Working in the Arts: Dr. Ellen Peck receives a Fulbright Scholarship

Working in the Arts: Dr. Ellen Peck receives a Fulbright Scholarship
Dr. Ellen Peck
Dr. Ellen Peck (courtesy Matt Reynolds/JSU)

Alumna Ellen Peck (BA ‘95), associate professor of theatre at Jacksonville State University in Alabama, is spending the current academic year researching and teaching at Alexandru Ioan Cuza University in Romania as a Fulbright Scholar.

Peck, who grew up in Bloomfield Hills where her parents still live, and attended Mercy High School in Farmington Hills, originally planned to be a musical theatre major, but she was encouraged by OU faculty to shift her focus to behind the scenes. They saw her strengths, and recognized she would be great on a production team. “At first I was devastated,” said Peck, “but I began to see I really did have skills. Susan Barrett, the design professor at that time, encouraged me to go into lighting. When I graduated I had the option of both lighting and stage managing. I ended up going into stage management because I enjoyed being close to the show.”

In the 1990s OU’s theatre program was small and students were able to participate in just about every aspect of production and performance. Peck says those experiences, and the faculty’s counseling, helped her find her place in the theatre world. She worked as a professional stage manager for almost ten years.

She started with internships at various regional theatres, until Judith Schoenfeld asked her to join her team at the acclaimed Spoleto Festival in Charleston, NC. In addition to being part of the crew that worked one-off events, Schoenfeld wanted Peck as the assistant stage manager for the festival’s production of Luisa Miller by Verde.

“That was my first opera,” said Peck, “and I really enjoyed it. I had all these preconceptions about opera singers and they were mostly wrong. From there, I mostly stage managed opera, including my very next job, which was at Michigan Opera Theatre. I was an assistant stage manager there for three seasons and did ten or eleven shows.”

After ten years managing people, and everything else, backstage, Peck found she missed using her analytical brain. Although running a big crew for a huge production like an opera is challenging work, she missed having intellectual input into the production itself, especially since she knew she had always been good at interpreting plays and finding the underlying themes.

The academic life began to look attractive, so she applied to the University of Illinois at Urbana-Champaign, with supporting recommendation letters from OU’s Professor Karen Sheridan and Professor Emeritus Michael Gillespie, among others. In 2004 she was accepted to study Theatre History and began work on an MFA, leading to a PhD which she completed in 2009.

Peck decided to focus her research on her first love, musical theatre. Her specialty is musical theatre in the early twentieth century, especially the work of women writers. She was introduced to music professor Jeffrey Magee, an expert in the field. He became her director of research and remains a great mentor.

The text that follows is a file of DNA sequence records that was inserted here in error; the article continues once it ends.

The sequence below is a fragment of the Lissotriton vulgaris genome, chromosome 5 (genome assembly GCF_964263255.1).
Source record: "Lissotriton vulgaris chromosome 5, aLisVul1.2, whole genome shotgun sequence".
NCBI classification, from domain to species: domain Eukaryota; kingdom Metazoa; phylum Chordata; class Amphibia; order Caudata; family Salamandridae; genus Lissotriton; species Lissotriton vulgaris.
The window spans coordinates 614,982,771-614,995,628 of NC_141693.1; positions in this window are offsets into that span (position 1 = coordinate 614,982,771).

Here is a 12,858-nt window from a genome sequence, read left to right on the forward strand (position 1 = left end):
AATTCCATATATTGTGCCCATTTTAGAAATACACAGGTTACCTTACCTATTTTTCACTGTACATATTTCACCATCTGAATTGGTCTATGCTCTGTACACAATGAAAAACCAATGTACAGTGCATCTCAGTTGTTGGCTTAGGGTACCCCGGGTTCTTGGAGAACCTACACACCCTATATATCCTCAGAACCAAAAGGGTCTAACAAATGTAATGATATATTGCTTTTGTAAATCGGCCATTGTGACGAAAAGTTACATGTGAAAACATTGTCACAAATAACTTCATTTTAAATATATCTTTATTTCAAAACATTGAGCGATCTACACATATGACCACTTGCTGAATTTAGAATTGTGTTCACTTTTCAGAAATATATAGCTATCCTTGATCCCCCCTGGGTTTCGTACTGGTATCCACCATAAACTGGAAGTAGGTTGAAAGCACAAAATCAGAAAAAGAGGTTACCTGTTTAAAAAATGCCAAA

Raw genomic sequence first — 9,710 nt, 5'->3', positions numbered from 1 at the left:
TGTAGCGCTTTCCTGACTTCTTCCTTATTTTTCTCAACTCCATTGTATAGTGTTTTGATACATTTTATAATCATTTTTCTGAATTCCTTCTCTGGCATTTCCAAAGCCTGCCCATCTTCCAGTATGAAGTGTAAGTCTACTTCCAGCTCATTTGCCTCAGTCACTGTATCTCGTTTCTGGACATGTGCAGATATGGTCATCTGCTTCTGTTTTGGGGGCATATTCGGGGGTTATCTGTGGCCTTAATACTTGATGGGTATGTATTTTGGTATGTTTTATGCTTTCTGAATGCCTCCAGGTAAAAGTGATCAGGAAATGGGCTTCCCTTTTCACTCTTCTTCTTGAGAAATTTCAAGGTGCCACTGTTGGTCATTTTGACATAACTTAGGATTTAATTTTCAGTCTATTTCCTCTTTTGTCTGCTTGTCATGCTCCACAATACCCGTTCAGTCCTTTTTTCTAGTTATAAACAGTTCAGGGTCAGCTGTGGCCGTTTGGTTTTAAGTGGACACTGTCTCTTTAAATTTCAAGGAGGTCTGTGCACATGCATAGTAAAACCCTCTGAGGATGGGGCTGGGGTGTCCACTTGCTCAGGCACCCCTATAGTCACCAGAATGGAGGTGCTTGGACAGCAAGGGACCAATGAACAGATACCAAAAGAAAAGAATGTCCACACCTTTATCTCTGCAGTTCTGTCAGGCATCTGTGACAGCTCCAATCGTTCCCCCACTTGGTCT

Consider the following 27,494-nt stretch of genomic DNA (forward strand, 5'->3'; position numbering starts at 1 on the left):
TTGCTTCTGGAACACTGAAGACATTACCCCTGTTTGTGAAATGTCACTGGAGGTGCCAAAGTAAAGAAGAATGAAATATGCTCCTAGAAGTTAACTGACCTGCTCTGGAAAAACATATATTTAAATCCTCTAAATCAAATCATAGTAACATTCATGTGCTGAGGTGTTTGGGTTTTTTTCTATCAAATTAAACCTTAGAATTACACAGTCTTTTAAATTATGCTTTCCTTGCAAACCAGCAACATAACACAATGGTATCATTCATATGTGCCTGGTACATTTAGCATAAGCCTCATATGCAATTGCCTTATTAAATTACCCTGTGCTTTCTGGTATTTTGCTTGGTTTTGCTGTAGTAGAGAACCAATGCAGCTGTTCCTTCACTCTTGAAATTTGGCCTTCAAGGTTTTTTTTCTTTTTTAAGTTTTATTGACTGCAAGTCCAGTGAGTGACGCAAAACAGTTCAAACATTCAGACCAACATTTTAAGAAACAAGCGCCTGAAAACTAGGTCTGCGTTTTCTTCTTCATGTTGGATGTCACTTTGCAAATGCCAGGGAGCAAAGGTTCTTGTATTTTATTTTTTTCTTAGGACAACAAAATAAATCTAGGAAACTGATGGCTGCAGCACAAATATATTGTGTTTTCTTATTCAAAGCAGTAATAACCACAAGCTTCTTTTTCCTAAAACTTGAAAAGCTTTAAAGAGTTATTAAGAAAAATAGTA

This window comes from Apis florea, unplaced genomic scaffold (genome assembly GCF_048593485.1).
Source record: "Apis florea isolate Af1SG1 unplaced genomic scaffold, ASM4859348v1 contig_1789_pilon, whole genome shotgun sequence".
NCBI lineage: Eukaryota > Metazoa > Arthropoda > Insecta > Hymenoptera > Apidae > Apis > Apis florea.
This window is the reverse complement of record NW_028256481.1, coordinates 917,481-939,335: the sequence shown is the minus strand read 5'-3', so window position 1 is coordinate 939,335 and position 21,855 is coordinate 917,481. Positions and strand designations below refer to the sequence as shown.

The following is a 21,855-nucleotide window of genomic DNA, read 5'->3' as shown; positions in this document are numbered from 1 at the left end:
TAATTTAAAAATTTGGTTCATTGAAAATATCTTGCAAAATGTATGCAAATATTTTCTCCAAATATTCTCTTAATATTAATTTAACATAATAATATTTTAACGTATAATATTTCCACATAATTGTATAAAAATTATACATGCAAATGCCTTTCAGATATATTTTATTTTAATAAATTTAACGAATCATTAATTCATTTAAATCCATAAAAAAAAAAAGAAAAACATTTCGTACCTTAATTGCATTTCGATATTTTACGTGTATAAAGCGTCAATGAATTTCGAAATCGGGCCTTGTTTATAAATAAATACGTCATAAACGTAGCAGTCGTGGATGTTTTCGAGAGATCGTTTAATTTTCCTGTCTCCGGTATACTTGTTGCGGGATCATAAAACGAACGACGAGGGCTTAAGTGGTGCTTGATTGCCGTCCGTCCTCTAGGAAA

She wrote her dissertation on the work of three women, Rida Johnson Young, Anne Caldwell and Dorothy Donnelly, who were all active in the New York theatre from approximately 1905 to 1925. Peck is currently writing a book on Rida Johnson Young who wrote the lyrics for the operetta Naughty Marietta.

In fall 2010 Peck accepted a job at Jacksonville State University, Alabama. She was granted tenure this year. And now she has a Fulbright!

Peck explained that the first step on the Fulbright path is an application, which requires choosing a country. She requested Romania because she had visited in 2012 after meeting a Romanian-born professor from Arizona State at a conference. “She invited me to the International Theatre Festival in Sibiu where she was directing a play, and I kept saying ‘I can’t go to Romania,’ but she wore me down. She told me, ‘It will change your life.’”

And it did. “Romania is a surprising, vibrant country. The people are warm and friendly and the food is amazing. The theatre is still a vital part of their culture in a way that it isn’t here.” Peck felt the production standards were so high and the actors so well trained, that although she couldn’t always understand the language, it didn’t matter. “It was the most wonderful theatre,” she said. “I’ve been wanting to go back.”

The grant she applied for requires the recipient to teach in an American Studies program. She will teach classes in musical theatre and theatre history with emphasis on theatre as an expression of American identity. And she will research how the Romanian national theatre system represents Romanian identity. Each of the country’s major cities has a national theatre and Peck hopes to visit them all. She will live in the city of Iași, which is home to the oldest, a beautiful nineteenth century building. She wants to know how they were impacted by communist rule and how they are expressing the country’s changing identity in the new Europe.

Peck is looking forward to her year doing something completely extraordinary. “It’s such an honor,” she said. “It’s amazing to be part of this community of scholars.”

Ellen is writing a blog about her time as a Fulbright Scholar. You can read that here.

Note: The Fulbright Program was founded in 1946 by Senator J. William Fulbright to increase mutual understanding between the people of the US and other countries. Fulbright Scholars are selected by the U.S. Department of State’s Bureau of Educational and Cultural Affairs. A Fulbright Scholarship is one of the most prestigious honors in academia.